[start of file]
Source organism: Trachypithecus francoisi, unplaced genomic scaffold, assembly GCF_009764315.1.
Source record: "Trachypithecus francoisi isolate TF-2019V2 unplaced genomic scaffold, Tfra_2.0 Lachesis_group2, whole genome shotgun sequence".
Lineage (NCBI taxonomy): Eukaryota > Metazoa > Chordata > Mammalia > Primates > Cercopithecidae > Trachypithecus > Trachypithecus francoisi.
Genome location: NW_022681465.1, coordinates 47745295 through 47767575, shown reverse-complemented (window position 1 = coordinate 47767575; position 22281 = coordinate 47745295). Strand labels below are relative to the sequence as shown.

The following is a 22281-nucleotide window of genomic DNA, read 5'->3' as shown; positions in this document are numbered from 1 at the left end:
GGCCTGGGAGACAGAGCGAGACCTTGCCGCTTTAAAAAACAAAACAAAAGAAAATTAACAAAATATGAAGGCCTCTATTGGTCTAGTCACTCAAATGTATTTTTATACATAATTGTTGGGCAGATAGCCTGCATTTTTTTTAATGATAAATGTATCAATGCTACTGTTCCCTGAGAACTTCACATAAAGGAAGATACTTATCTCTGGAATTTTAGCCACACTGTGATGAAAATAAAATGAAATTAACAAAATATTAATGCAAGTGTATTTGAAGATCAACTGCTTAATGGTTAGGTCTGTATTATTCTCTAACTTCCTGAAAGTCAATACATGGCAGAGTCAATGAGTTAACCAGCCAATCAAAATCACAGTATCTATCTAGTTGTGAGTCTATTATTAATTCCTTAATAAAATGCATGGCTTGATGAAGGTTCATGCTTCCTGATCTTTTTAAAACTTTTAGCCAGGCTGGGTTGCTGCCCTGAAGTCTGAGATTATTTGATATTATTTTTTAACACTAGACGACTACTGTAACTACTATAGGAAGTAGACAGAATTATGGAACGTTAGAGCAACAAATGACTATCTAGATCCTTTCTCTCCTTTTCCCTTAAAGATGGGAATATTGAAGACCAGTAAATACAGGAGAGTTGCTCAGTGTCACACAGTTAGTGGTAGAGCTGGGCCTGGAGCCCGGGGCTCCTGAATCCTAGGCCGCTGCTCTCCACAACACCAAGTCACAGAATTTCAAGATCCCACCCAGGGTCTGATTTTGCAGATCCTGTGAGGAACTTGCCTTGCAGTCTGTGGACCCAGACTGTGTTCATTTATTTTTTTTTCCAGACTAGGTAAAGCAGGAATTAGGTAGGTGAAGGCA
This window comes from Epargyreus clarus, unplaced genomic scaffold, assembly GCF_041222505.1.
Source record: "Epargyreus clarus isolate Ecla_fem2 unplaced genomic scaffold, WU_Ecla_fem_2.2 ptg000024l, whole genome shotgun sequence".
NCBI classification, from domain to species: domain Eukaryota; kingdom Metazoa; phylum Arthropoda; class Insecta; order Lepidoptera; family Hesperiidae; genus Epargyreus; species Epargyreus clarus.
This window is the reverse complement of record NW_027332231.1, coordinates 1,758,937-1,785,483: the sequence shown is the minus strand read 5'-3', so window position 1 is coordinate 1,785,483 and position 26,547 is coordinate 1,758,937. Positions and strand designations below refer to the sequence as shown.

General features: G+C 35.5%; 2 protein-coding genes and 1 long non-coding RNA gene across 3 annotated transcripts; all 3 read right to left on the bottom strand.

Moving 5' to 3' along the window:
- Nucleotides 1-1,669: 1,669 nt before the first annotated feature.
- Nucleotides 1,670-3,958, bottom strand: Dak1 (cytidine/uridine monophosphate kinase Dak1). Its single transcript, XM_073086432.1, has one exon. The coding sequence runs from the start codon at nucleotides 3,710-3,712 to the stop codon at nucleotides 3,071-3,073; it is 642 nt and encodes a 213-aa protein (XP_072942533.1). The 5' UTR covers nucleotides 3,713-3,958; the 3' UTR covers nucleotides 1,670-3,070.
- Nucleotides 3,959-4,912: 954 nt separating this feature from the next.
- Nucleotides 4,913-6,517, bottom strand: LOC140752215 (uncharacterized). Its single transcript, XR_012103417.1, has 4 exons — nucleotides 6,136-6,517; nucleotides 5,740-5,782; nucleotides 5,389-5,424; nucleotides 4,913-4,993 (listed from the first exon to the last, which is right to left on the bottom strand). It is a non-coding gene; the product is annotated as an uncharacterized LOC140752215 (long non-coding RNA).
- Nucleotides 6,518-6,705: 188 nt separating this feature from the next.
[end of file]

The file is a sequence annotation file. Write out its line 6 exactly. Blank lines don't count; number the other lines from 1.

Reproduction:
GGCCTGGGAGACAGAGCGAGACCTTGCCGCTTTAAAAAACAAAACAAAAGAAAATTAACAAAATATGAAGGCCTCTATTGGTCTAGTCACTCAAATGTATTTTTATACATAATTGTTGGGCAGATAGCCTGCATTTTTTTTAATGATAAATGTATCAATGCTACTGTTCCCTGAGAACTTCACATAAAGGAAGATACTTATCTCTGGAATTTTAGCCACACTGTGATGAAAATAAAATGAAATTAACAAAATATTAATGCAAGTGTATTTGAAGATCAACTGCTTAATGGTTAGGTCTGTATTATTCTCTAACTTCCTGAAAGTCAATACATGGCAGAGTCAATGAGTTAACCAGCCAATCAAAATCACAGTATCTATCTAGTTGTGAGTCTATTATTAATTCCTTAATAAAATGCATGGCTTGATGAAGGTTCATGCTTCCTGATCTTTTTAAAACTTTTAGCCAGGCTGGGTTGCTGCCCTGAAGTCTGAGATTATTTGATATTATTTTTTAACACTAGACGACTACTGTAACTACTATAGGAAGTAGACAGAATTATGGAACGTTAGAGCAACAAATGACTATCTAGATCCTTTCTCTCCTTTTCCCTTAAAGATGGGAATATTGAAGACCAGTAAATACAGGAGAGTTGCTCAGTGTCACACAGTTAGTGGTAGAGCTGGGCCTGGAGCCCGGGGCTCCTGAATCCTAGGCCGCTGCTCTCCACAACACCAAGTCACAGAATTTCAAGATCCCACCCAGGGTCTGATTTTGCAGATCCTGTGAGGAACTTGCCTTGCAGTCTGTGGACCCAGACTGTGTTCATTTATTTTTTTTTCCAGACTAGGTAAAGCAGGAATTAGGTAGGTGAAGGCA